The Apprenticeship Process
Follow a step-by-step review of the steps needed to successfully apply for and complete the training for a rewarding career.
Determine if being an Apprentice is right for you
Being an Apprentice isn’t for everyone. Although the job pays well and provides excellent benefits, an Apprentice is often asked to work outside in unfriendly weather conditions and do physically and mentally demanding work.
Complete the Application Process
To apply for the apprenticeship program, you must meet some basic qualifications. You must be at least 18 years old, have a high school diploma or GED and you must obtain a commercial driver’s Class A license and DOT Physical. Applications can be obtained by contacting the main office of the Southeastern Line Constructors Apprenticeship and Training Program.
Although you are not required to have any previous experience, any experience or training you do have may allow you to take an accelerated path in our program.
When your application is complete, you will be scheduled for an interview at the SELCAT office. The interview committee consists of contractor and local union representatives. After the interview, each committee member will give you a score from 0-100 based on everything they’ve learned about your background, attitude, interests, etc.
Scoring your Interview and the Ranking List
Your scores from the interview will be averaged. That average score is slotted into a ranking list that contains all previous applicants who have yet to be started in the program and those applicants that might apply after you. So, if you score high, you’ll move right to the top of the list regardless of how long other applicants have been waiting. Your name will stay on the list for a period of two years. You may reapply after one year.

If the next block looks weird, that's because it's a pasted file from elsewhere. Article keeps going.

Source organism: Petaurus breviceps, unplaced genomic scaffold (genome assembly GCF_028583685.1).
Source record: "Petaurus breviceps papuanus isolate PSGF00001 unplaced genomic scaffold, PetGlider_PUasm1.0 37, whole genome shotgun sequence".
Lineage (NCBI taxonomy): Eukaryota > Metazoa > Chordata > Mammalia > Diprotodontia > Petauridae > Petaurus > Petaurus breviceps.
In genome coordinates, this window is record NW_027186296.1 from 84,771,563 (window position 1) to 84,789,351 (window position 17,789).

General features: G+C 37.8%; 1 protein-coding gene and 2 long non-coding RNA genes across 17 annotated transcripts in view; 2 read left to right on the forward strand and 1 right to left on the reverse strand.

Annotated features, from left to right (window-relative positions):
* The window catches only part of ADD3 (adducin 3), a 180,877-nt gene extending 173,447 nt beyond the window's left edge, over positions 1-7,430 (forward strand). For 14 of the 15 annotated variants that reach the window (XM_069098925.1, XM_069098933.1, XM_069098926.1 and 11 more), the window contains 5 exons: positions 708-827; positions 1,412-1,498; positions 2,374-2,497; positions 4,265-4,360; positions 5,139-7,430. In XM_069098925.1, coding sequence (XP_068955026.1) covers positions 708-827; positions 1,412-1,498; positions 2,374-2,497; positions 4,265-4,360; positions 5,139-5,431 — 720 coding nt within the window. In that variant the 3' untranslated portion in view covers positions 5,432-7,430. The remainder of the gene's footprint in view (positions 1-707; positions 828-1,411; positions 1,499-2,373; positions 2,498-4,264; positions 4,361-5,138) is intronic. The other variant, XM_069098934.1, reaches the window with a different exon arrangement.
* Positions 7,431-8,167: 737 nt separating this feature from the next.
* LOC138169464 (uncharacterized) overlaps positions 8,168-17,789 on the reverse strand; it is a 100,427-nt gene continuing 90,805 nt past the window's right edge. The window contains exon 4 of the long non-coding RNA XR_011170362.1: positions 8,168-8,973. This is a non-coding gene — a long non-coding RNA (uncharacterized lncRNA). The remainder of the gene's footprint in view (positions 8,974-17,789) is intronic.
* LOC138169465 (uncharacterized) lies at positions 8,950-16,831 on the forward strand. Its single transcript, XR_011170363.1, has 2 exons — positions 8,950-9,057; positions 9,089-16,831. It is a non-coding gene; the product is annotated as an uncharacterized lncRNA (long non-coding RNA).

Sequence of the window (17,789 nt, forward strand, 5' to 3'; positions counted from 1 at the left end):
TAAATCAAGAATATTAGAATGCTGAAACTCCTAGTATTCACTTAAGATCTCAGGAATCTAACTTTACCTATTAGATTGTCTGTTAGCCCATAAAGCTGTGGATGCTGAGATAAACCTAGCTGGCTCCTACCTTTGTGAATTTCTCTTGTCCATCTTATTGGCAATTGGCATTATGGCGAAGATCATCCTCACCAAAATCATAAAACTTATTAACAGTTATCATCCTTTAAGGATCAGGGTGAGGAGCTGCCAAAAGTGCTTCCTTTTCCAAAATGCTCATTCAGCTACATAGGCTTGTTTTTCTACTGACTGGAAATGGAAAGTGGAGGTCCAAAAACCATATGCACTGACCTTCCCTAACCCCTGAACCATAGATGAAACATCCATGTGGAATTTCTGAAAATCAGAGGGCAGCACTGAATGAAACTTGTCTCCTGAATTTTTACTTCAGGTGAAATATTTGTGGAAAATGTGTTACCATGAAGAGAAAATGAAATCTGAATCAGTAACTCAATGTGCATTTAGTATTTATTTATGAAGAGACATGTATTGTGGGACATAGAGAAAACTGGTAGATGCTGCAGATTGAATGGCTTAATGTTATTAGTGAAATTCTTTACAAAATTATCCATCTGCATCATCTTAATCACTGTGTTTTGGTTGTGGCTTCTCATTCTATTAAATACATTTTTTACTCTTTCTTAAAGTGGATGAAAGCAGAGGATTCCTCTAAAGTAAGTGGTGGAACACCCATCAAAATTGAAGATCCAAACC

Getting The Call
When a new apprentice is needed, and if your name is at the top of the list, you’ll receive a call and be told when and where to report. In some cases, you may need to respond to this call in a short amount of time.
Field Training and Classroom Instruction
Upon placement, you’ll be assigned to a crew so that you can gain valuable hands-on training in the field. At the same time you begin work in the field, you’ll also begin regular classroom instruction in safety, electrical theory, circuitry, control devices and more.
Each apprentice is required to complete three years of related instruction away from the job for a minimum of 144 hours per year. The time spent in related instruction shall be in addition to the required 7,000 hours of “on the job” training, and shall not be considered hours of work.
After you’ve completed your training and class work, you’ll top out as a journeyworker in your classification and can begin working anywhere in the United States.